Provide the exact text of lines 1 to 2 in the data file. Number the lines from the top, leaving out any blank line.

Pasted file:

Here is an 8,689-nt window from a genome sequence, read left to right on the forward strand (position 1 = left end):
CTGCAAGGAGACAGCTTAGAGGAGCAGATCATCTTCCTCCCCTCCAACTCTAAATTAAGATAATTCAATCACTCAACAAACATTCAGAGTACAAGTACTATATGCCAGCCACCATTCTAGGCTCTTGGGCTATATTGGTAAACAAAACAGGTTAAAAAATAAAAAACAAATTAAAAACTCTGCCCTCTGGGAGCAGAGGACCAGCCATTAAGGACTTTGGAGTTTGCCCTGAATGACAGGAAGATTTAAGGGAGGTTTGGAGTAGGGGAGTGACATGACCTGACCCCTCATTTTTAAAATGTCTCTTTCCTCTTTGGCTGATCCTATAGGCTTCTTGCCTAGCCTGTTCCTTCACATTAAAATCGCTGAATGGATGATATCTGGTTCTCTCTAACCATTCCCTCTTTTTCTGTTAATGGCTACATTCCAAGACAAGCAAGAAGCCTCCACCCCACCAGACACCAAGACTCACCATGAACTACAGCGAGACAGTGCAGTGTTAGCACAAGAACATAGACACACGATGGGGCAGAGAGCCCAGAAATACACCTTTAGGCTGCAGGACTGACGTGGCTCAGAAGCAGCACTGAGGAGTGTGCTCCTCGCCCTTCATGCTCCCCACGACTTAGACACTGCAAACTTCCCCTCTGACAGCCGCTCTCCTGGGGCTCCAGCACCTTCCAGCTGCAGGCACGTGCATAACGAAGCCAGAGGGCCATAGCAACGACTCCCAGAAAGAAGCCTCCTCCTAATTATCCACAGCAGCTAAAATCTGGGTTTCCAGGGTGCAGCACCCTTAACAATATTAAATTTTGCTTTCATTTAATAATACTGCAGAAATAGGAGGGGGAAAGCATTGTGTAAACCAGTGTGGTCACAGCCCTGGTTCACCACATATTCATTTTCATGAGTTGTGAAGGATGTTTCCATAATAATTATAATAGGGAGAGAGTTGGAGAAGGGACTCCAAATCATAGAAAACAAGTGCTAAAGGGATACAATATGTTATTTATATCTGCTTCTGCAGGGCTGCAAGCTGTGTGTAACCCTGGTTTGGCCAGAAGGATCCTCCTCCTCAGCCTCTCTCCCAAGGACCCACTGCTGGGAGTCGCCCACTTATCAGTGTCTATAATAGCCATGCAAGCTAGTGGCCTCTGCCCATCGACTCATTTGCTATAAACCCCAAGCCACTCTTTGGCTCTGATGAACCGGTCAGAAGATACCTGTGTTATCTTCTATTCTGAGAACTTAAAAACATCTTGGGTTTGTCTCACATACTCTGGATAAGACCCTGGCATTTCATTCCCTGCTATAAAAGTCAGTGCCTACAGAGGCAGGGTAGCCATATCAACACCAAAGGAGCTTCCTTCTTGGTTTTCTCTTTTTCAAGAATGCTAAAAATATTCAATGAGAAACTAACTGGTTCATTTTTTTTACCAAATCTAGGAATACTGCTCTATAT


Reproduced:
Here is an 8,689-nt window from a genome sequence, read left to right on the forward strand (position 1 = left end):
CTGCAAGGAGACAGCTTAGAGGAGCAGATCATCTTCCTCCCCTCCAACTCTAAATTAAGATAATTCAATCACTCAACAAACATTCAGAGTACAAGTACTATATGCCAGCCACCATTCTAGGCTCTTGGGCTATATTGGTAAACAAAACAGGTTAAAAAATAAAAAACAAATTAAAAACTCTGCCCTCTGGGAGCAGAGGACCAGCCATTAAGGACTTTGGAGTTTGCCCTGAATGACAGGAAGATTTAAGGGAGGTTTGGAGTAGGGGAGTGACATGACCTGACCCCTCATTTTTAAAATGTCTCTTTCCTCTTTGGCTGATCCTATAGGCTTCTTGCCTAGCCTGTTCCTTCACATTAAAATCGCTGAATGGATGATATCTGGTTCTCTCTAACCATTCCCTCTTTTTCTGTTAATGGCTACATTCCAAGACAAGCAAGAAGCCTCCACCCCACCAGACACCAAGACTCACCATGAACTACAGCGAGACAGTGCAGTGTTAGCACAAGAACATAGACACACGATGGGGCAGAGAGCCCAGAAATACACCTTTAGGCTGCAGGACTGACGTGGCTCAGAAGCAGCACTGAGGAGTGTGCTCCTCGCCCTTCATGCTCCCCACGACTTAGACACTGCAAACTTCCCCTCTGACAGCCGCTCTCCTGGGGCTCCAGCACCTTCCAGCTGCAGGCACGTGCATAACGAAGCCAGAGGGCCATAGCAACGACTCCCAGAAAGAAGCCTCCTCCTAATTATCCACAGCAGCTAAAATCTGGGTTTCCAGGGTGCAGCACCCTTAACAATATTAAATTTTGCTTTCATTTAATAATACTGCAGAAATAGGAGGGGGAAAGCATTGTGTAAACCAGTGTGGTCACAGCCCTGGTTCACCACATATTCATTTTCATGAGTTGTGAAGGATGTTTCCATAATAATTATAATAGGGAGAGAGTTGGAGAAGGGACTCCAAATCATAGAAAACAAGTGCTAAAGGGATACAATATGTTATTTATATCTGCTTCTGCAGGGCTGCAAGCTGTGTGTAACCCTGGTTTGGCCAGAAGGATCCTCCTCCTCAGCCTCTCTCCCAAGGACCCACTGCTGGGAGTCGCCCACTTATCAGTGTCTATAATAGCCATGCAAGCTAGTGGCCTCTGCCCATCGACTCATTTGCTATAAACCCCAAGCCACTCTTTGGCTCTGATGAACCGGTCAGAAGATACCTGTGTTATCTTCTATTCTGAGAACTTAAAAACATCTTGGGTTTGTCTCACATACTCTGGATAAGACCCTGGCATTTCATTCCCTGCTATAAAAGTCAGTGCCTACAGAGGCAGGGTAGCCATATCAACACCAAAGGAGCTTCCTTCTTGGTTTTCTCTTTTTCAAGAATGCTAAAAATATTCAATGAGAAACTAACTGGTTCATTTTTTTTACCAAATCTAGGAATACTGCTCTATAT